Wisconsin Chief Appeals Court Judge Lisa Neubauer, who wants a promotion to the state Supreme Court, says her election would help restore confidence in the state’s judiciary.
Despite the backing of liberal groups, which are spending heavily in her favor, Neubauer says her impartial view of the law has earned her endorsements across the political spectrum.
“People don’t want a liberal and they don’t want a conservative,” Neubauer said. “They want a judge. They want to know that this person is going to come to the case with an open mind.”
Neubauer will face the conservative-backed Brian Hagedorn on April 2. The race, which has featured about $1.3 million in outside spending, mostly benefiting Neubauer, will be the determining factor in whether liberals will have a chance next year to take control of the court when the conservative-backed Justice Daniel Kelly is slated to seek re-election.
Neubauer’s roughly three decades of experience in the law include 19 years in private practice, some of it when she was a working mother. She eventually made partner, and has spent about a decade as an Appeals Court judge. Neubauer underscored she has far more experience as a lawyer than Hagedorn.
During her time in private practice, some of the cases she’s most proud of include trying to secure insurance coverage for environmental cleanups.
“I worked in an area where there was great uncertainty in the law and which ultimately the law did change,” Neubauer said. “For me, one of the things that I think is so important about our job as judges is to get the law right but also to provide clarity and certainty in the law.”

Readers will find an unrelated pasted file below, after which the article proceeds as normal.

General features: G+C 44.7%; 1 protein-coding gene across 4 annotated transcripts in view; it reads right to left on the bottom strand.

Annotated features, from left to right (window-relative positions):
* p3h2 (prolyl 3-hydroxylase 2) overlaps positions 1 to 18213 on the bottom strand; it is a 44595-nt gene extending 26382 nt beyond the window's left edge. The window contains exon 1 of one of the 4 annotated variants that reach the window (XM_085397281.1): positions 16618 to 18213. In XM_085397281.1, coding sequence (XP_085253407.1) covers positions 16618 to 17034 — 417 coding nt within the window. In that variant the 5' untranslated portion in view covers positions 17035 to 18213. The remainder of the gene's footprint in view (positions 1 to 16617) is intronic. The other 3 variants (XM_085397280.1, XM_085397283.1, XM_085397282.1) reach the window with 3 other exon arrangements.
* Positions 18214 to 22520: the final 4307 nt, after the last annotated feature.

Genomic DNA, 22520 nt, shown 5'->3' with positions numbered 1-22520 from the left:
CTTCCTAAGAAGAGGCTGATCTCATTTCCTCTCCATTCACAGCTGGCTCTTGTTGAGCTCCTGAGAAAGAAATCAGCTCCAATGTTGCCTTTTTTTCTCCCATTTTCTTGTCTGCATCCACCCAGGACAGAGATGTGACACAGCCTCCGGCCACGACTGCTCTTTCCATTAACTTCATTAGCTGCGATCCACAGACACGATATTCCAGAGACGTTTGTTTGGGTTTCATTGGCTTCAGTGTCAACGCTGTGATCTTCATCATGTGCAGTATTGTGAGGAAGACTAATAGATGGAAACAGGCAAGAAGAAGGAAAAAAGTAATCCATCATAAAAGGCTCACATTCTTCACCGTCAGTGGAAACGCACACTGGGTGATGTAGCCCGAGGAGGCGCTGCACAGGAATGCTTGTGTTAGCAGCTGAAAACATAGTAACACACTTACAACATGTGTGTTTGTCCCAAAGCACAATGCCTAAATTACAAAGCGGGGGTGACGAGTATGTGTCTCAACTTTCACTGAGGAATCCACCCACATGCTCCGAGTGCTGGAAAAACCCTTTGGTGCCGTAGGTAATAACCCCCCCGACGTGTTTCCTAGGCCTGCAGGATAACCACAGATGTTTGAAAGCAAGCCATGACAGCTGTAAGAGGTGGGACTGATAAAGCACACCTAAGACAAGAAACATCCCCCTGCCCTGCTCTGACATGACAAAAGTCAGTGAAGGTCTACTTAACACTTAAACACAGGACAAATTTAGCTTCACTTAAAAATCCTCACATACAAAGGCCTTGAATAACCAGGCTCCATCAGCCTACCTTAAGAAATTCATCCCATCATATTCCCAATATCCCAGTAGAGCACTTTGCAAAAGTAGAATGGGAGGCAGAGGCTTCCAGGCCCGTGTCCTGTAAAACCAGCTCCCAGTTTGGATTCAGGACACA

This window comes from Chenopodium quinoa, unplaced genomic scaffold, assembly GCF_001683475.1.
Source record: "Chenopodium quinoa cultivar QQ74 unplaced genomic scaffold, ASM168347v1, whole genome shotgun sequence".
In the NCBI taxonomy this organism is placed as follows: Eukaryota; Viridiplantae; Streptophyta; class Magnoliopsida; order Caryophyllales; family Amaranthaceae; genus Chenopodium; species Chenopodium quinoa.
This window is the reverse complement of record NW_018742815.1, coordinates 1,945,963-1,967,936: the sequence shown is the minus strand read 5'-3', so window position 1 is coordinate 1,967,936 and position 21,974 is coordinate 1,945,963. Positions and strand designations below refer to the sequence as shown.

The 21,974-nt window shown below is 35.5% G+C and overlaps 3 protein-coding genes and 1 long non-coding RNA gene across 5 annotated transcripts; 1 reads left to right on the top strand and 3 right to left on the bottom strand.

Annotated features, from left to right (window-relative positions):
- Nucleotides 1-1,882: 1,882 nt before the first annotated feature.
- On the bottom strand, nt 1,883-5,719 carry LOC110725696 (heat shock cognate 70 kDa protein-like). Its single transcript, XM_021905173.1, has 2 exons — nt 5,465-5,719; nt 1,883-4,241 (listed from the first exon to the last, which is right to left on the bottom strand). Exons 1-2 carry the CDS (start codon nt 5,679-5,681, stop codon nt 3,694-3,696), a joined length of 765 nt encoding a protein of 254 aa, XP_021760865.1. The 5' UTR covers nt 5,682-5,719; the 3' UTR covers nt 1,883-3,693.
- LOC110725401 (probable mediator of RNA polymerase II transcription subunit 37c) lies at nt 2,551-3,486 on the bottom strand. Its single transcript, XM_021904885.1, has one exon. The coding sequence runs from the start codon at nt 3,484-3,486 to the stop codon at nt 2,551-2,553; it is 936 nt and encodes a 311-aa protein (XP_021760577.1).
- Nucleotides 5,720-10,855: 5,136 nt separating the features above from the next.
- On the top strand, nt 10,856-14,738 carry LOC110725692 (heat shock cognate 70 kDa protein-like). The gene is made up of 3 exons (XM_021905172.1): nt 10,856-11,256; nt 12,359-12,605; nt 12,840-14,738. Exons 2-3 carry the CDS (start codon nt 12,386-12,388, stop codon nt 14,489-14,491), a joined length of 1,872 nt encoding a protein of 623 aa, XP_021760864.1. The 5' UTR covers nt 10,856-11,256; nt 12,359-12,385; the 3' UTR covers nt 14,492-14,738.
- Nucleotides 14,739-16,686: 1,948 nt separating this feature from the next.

As an attorney, Neubauer also took on pro bono cases looking into prison conditions. Outside of the law, Neubauer, who is a breast cancer survivor, said she served on the board of ABCD, an organization that provides mentorship to those recently diagnosed with the disease.
Neubauer says she tackles the law with a commitment to getting it right by doing thorough research. She says her judicial philosophy is to help make the Supreme Court fair, impartial and independent. One of her judicial role models is Judge Barbara Crabb, whom Neubauer worked for as a law clerk at the U.S. District Court for the Western District of Wisconsin.
“You don’t need to come to the law with an ideology,” Neubauer said. “My judicial philosophy is to figure out what the law is, to do my best to follow the law. It’s fine for people in law school to be talking about philosophies or ideologies, but that’s not me, and it’s not who I’ve been.”
Neubauer said she’s never been a member of the conservative Federalist Society nor its more liberal foil the American Constitution Society.
Neubauer declined to further describe her judicial philosophy other than to say in any case she attempts to determine original intent, researches existing case law and applies applicable federal law.
“I do see my judicial philosophy as a judicial philosophy. In some ways my opponent can’t understand that there could be someone like me and … so many of the judges of the 340 that are supporting me would probably feel the same way,” she said.